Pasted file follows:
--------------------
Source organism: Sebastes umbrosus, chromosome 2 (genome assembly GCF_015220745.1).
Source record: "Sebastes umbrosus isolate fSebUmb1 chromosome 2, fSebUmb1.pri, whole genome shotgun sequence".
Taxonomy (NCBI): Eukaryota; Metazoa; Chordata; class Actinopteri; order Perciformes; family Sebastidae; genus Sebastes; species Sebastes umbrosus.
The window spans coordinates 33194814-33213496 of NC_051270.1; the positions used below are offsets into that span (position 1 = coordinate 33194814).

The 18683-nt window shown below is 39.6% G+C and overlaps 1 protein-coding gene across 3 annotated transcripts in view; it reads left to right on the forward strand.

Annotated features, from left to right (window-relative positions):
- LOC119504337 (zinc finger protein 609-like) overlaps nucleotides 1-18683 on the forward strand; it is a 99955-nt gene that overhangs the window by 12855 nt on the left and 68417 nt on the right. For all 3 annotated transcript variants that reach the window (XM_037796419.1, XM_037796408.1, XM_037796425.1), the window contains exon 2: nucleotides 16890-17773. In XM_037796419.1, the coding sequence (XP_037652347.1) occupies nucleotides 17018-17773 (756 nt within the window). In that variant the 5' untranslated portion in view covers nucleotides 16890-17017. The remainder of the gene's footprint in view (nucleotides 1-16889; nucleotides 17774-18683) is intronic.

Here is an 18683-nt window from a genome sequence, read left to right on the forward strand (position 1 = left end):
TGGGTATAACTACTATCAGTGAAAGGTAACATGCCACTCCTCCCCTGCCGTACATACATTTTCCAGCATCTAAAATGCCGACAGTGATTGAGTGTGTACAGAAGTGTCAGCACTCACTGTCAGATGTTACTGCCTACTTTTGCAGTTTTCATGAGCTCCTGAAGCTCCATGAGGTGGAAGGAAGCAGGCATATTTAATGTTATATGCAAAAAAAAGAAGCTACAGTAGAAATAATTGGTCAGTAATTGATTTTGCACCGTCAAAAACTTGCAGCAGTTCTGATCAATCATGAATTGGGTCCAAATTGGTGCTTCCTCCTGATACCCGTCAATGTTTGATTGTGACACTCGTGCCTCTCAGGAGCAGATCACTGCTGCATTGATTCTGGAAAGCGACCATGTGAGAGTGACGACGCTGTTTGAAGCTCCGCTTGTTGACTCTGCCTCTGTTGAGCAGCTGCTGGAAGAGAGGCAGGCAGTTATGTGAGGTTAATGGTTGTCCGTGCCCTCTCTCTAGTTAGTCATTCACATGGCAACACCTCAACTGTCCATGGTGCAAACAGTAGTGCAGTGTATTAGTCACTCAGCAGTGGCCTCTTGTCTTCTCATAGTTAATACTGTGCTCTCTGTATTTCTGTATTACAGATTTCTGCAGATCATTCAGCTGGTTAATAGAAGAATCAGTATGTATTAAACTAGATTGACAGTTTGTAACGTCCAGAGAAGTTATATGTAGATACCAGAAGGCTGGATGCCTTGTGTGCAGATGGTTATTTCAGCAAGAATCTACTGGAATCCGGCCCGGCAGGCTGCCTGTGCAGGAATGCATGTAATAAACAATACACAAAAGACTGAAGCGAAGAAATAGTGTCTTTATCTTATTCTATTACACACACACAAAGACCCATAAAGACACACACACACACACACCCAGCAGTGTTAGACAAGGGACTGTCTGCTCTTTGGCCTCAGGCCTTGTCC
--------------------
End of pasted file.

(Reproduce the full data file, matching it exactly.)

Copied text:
Source organism: Sebastes umbrosus, chromosome 2 (genome assembly GCF_015220745.1).
Source record: "Sebastes umbrosus isolate fSebUmb1 chromosome 2, fSebUmb1.pri, whole genome shotgun sequence".
Taxonomy (NCBI): Eukaryota; Metazoa; Chordata; class Actinopteri; order Perciformes; family Sebastidae; genus Sebastes; species Sebastes umbrosus.
The window spans coordinates 33194814-33213496 of NC_051270.1; the positions used below are offsets into that span (position 1 = coordinate 33194814).

The 18683-nt window shown below is 39.6% G+C and overlaps 1 protein-coding gene across 3 annotated transcripts in view; it reads left to right on the forward strand.

Annotated features, from left to right (window-relative positions):
- LOC119504337 (zinc finger protein 609-like) overlaps nucleotides 1-18683 on the forward strand; it is a 99955-nt gene that overhangs the window by 12855 nt on the left and 68417 nt on the right. For all 3 annotated transcript variants that reach the window (XM_037796419.1, XM_037796408.1, XM_037796425.1), the window contains exon 2: nucleotides 16890-17773. In XM_037796419.1, the coding sequence (XP_037652347.1) occupies nucleotides 17018-17773 (756 nt within the window). In that variant the 5' untranslated portion in view covers nucleotides 16890-17017. The remainder of the gene's footprint in view (nucleotides 1-16889; nucleotides 17774-18683) is intronic.

Here is an 18683-nt window from a genome sequence, read left to right on the forward strand (position 1 = left end):
TGGGTATAACTACTATCAGTGAAAGGTAACATGCCACTCCTCCCCTGCCGTACATACATTTTCCAGCATCTAAAATGCCGACAGTGATTGAGTGTGTACAGAAGTGTCAGCACTCACTGTCAGATGTTACTGCCTACTTTTGCAGTTTTCATGAGCTCCTGAAGCTCCATGAGGTGGAAGGAAGCAGGCATATTTAATGTTATATGCAAAAAAAAGAAGCTACAGTAGAAATAATTGGTCAGTAATTGATTTTGCACCGTCAAAAACTTGCAGCAGTTCTGATCAATCATGAATTGGGTCCAAATTGGTGCTTCCTCCTGATACCCGTCAATGTTTGATTGTGACACTCGTGCCTCTCAGGAGCAGATCACTGCTGCATTGATTCTGGAAAGCGACCATGTGAGAGTGACGACGCTGTTTGAAGCTCCGCTTGTTGACTCTGCCTCTGTTGAGCAGCTGCTGGAAGAGAGGCAGGCAGTTATGTGAGGTTAATGGTTGTCCGTGCCCTCTCTCTAGTTAGTCATTCACATGGCAACACCTCAACTGTCCATGGTGCAAACAGTAGTGCAGTGTATTAGTCACTCAGCAGTGGCCTCTTGTCTTCTCATAGTTAATACTGTGCTCTCTGTATTTCTGTATTACAGATTTCTGCAGATCATTCAGCTGGTTAATAGAAGAATCAGTATGTATTAAACTAGATTGACAGTTTGTAACGTCCAGAGAAGTTATATGTAGATACCAGAAGGCTGGATGCCTTGTGTGCAGATGGTTATTTCAGCAAGAATCTACTGGAATCCGGCCCGGCAGGCTGCCTGTGCAGGAATGCATGTAATAAACAATACACAAAAGACTGAAGCGAAGAAATAGTGTCTTTATCTTATTCTATTACACACACACAAAGACCCATAAAGACACACACACACACACACCCAGCAGTGTTAGACAAGGGACTGTCTGCTCTTTGGCCTCAGGCCTTGTCC